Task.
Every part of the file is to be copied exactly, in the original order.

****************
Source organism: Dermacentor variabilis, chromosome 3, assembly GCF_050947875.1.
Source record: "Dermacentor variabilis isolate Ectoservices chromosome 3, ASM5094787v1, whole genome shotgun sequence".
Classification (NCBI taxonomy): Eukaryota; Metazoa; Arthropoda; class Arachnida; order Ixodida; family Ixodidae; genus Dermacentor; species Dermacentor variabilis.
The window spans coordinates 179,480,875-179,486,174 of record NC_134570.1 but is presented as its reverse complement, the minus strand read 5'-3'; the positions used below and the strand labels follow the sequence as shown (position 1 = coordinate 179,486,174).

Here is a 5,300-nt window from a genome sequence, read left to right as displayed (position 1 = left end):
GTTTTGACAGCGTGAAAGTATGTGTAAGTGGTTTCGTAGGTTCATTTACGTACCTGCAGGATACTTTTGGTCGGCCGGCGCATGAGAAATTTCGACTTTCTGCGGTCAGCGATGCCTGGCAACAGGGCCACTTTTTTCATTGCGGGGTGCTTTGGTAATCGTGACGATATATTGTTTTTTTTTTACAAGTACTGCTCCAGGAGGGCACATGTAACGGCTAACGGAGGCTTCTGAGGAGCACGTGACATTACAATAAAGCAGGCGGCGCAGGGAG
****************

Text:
Source organism: Dermacentor variabilis, chromosome 3, assembly GCF_050947875.1.
Source record: "Dermacentor variabilis isolate Ectoservices chromosome 3, ASM5094787v1, whole genome shotgun sequence".
Classification (NCBI taxonomy): Eukaryota; Metazoa; Arthropoda; class Arachnida; order Ixodida; family Ixodidae; genus Dermacentor; species Dermacentor variabilis.
The window spans coordinates 179,480,875-179,486,174 of record NC_134570.1 but is presented as its reverse complement, the minus strand read 5'-3'; the positions used below and the strand labels follow the sequence as shown (position 1 = coordinate 179,486,174).

Here is a 5,300-nt window from a genome sequence, read left to right as displayed (position 1 = left end):
GTTTTGACAGCGTGAAAGTATGTGTAAGTGGTTTCGTAGGTTCATTTACGTACCTGCAGGATACTTTTGGTCGGCCGGCGCATGAGAAATTTCGACTTTCTGCGGTCAGCGATGCCTGGCAACAGGGCCACTTTTTTCATTGCGGGGTGCTTTGGTAATCGTGACGATATATTGTTTTTTTTTTACAAGTACTGCTCCAGGAGGGCACATGTAACGGCTAACGGAGGCTTCTGAGGAGCACGTGACATTACAATAAAGCAGGCGGCGCAGGGAG